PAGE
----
Tuesday, 3 February 2015

Getting Rid Of Head Lice

It's up to you.  Either you can scroll to the end and find out how to get rid of 'em or you can put up with my wittering.  I would prefer you to do the former.

Consider the following depressingly useful instrument:

Available from your local chemist of dubious ethical repute, this is of course a nit comb.  Since we are in the home ed community, we are familiar with the insects which make this device helpful:

There are also these:

Now we were autonomous home edders, so the first thing to say is that everything that comes into our experience should at least be considered as an educational resource, and these are no exceptions.  Moreover, they can be used in terms of what I've always thought of as the "vertical curriculum".  A one-dimensional understanding of these would merely involve their biological status, but there's a lot more to them than that.  For instance, there's the following poem:



"Great fleas have little fleas upon their backs to bite 'em,
And little fleas have lesser fleas, and so ad infinitum.
And the great fleas themselves, in turn, have greater fleas to go on,
While these again have greater still, and greater still, and so on."



This is Augustus de Morgan's version of part of the poem by Jonathan Swift:

 "So nat'ralists observe, a flea
Has smaller fleas that on him prey;
And these have smaller fleas to bite 'em.
And so proceeds Ad infinitum."

I have written about Augustus de Morgan on the althist wiki here but the real Augustus de Morgan you can read about here.  Basically, if you wanted history to continue in a straight line instead of veer off in a weird direction in the late 1970s, the first thing you'd have to do would be to make sure nobody discovered that he was copying pictures out of Euclid's Elements in the 1830s.  That's a way into history from fleas.  It's also a way into mathematics (recursion and infinitesimals, which leads to calculus), philosophy, logic and the Arts & Crafts Movement, and of course computer science.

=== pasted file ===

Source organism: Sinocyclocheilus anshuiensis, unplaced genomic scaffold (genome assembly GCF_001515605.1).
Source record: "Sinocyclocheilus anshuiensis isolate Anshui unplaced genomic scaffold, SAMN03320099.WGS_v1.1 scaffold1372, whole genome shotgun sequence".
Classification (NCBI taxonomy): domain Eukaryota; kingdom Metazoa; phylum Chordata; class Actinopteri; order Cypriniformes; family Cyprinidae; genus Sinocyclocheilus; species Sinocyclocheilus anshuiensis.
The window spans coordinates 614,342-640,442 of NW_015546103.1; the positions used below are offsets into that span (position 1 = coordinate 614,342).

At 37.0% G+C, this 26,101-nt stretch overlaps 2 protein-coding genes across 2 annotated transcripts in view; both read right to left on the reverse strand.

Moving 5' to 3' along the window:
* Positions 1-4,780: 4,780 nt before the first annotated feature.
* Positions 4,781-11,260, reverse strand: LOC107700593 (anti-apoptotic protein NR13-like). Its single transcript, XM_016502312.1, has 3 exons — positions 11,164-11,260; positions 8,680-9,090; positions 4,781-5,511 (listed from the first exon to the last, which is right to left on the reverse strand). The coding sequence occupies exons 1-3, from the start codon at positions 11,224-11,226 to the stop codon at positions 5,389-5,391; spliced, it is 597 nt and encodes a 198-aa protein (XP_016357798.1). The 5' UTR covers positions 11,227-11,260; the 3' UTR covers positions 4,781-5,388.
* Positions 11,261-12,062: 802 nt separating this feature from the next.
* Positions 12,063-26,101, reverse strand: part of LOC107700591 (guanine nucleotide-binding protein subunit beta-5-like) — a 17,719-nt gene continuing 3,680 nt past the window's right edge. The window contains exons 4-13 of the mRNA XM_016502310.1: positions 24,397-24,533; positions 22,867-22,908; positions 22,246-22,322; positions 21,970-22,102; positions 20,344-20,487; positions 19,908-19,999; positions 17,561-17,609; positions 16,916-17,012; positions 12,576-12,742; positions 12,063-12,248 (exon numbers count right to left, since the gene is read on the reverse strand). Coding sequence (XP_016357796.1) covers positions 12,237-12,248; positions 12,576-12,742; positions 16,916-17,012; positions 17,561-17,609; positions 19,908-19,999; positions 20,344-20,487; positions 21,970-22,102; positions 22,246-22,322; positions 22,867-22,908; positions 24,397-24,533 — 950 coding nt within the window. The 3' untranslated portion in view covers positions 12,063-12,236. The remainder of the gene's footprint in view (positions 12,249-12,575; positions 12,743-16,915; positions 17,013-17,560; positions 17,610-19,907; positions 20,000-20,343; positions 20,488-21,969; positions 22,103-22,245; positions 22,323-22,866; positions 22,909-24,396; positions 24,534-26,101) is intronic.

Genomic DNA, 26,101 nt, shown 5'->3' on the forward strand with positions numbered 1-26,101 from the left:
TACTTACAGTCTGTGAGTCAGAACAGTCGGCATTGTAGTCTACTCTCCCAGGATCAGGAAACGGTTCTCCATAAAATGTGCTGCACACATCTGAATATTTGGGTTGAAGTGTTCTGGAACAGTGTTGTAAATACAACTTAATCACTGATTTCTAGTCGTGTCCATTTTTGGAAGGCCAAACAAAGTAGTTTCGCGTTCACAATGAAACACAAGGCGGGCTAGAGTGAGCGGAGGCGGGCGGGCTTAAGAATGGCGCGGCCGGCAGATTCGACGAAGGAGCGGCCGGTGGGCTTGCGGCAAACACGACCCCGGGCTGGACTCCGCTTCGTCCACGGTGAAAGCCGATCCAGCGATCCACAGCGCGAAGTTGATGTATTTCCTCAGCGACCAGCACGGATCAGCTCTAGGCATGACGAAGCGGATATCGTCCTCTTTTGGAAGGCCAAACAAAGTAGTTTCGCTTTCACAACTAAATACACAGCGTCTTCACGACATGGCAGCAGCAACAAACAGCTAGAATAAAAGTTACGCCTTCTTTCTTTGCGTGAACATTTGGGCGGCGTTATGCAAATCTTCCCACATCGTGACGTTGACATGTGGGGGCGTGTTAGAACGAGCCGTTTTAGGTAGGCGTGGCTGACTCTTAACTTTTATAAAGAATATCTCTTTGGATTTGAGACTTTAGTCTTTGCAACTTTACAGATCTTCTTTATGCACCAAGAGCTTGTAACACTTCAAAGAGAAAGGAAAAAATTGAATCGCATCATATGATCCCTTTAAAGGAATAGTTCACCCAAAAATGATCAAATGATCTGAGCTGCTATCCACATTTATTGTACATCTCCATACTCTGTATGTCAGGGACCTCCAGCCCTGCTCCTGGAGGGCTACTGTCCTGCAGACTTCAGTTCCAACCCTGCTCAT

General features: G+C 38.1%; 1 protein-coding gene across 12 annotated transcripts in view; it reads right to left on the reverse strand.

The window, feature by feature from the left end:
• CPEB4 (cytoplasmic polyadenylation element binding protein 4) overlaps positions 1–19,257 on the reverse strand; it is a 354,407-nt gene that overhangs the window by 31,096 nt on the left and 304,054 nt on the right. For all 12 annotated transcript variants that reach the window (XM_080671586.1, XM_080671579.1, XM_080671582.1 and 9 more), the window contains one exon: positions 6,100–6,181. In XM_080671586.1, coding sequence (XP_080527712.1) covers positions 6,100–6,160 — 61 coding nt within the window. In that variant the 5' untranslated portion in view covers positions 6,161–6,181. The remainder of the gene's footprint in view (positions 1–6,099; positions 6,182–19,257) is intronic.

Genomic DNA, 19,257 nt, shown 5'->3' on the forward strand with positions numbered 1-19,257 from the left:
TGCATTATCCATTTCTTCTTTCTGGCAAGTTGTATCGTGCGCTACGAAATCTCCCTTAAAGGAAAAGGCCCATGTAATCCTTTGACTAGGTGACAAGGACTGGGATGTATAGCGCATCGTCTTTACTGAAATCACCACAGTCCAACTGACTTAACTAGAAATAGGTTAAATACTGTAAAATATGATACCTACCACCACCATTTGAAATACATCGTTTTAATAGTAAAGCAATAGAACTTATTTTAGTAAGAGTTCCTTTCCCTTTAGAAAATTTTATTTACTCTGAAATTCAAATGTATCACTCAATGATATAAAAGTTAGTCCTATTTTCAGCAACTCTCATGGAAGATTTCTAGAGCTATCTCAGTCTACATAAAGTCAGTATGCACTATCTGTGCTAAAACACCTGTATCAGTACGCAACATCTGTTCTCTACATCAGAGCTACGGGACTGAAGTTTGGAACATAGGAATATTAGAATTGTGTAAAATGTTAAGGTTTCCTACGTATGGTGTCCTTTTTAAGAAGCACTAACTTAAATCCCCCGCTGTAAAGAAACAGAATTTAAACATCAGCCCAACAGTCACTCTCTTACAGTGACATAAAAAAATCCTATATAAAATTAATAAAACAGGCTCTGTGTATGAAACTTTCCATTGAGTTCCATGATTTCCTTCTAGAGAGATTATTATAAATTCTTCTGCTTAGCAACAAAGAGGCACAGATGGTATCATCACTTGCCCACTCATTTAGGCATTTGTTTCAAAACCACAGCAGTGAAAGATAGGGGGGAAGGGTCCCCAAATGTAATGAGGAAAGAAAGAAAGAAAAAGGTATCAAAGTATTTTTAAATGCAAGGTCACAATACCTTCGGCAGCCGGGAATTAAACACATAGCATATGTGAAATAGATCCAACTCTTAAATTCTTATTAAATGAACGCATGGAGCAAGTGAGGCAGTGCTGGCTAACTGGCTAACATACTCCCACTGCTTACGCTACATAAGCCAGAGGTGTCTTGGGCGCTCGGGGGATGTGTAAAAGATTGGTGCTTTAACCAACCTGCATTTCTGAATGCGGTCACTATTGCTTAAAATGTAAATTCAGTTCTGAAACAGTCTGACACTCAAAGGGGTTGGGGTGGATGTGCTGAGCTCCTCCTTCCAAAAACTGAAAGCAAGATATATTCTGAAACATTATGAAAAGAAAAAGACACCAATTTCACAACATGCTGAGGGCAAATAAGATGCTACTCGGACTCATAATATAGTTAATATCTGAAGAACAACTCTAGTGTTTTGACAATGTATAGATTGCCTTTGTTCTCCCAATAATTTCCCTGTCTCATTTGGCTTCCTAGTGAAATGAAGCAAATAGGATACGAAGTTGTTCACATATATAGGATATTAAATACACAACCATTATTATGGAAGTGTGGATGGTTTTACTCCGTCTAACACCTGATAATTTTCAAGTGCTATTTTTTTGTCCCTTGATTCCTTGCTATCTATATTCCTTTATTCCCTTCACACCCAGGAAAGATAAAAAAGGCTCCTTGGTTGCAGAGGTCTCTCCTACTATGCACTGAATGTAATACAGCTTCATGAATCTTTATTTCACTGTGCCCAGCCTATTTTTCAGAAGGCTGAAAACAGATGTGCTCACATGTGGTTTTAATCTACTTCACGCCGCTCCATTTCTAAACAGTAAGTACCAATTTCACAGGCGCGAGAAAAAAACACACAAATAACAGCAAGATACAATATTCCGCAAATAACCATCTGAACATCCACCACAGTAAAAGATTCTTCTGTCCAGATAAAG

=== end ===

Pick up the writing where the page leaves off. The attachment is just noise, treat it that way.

It also has a grain of truth in it.  Fleas do indeed have their own parasites in the form of mites, those mites will have bacterial pathogens and those bacteria may have viruses.  Going the other way, presumably vampire bats have fleas, so the question is, is there anything a vampire bat feeds on which is parasitic on a larger species?  All of that is grist to the home ed mill.

Looking at the above two pictures, it's notable that the lower one contains a larval form and the upper doesn't.  This is significant because each represents an example of the two big divisions of types of insect, the holometabola and hemimetabola respectively.  The holometabola have maggot or caterpillar larvae which pupate and then hatch out as imagos or adults, and include insects such as flies, butterflies and ants.  The hemimetabola, on the other hand, simply start their lives as smaller versions of the adults, perhaps different in various ways such as lacking wings or living underwater, and just mature without pupating. They include grasshoppers, mayflies and dragonflies, and of course headlice.  Another thing you can get out of having headlice or fleas as a home edder.

Another aspect is that their lifestyles and adaptations are linked to what types of insect they are.  Flea pupae hang around waiting for vibration and then hatch out.  They live longer than lice for that reason partly, and they can also live away from their hosts.  Consequently they have adapted to jumping a long way.  Headlice, on the other hand, spread by contact and can't survive away from the body, and they stick their eggs, nits, onto the hairs of the host.  Needless to say they mature very quickly, in about four days, and reproduce very quickly.

Both fleas and headlice are thin in one direction than the other, making them resistant to being bitten.  However, whereas fleas are compressed laterally, lice are compressed dorsoventrally.  This is not particularly significant so far as I can tell but illustrates both the choice and lack of choice available in evolution.

You can take these animals and stick them under a microscope of course.  We've done this with lice and you can clearly see your blood moving through their digestive systems.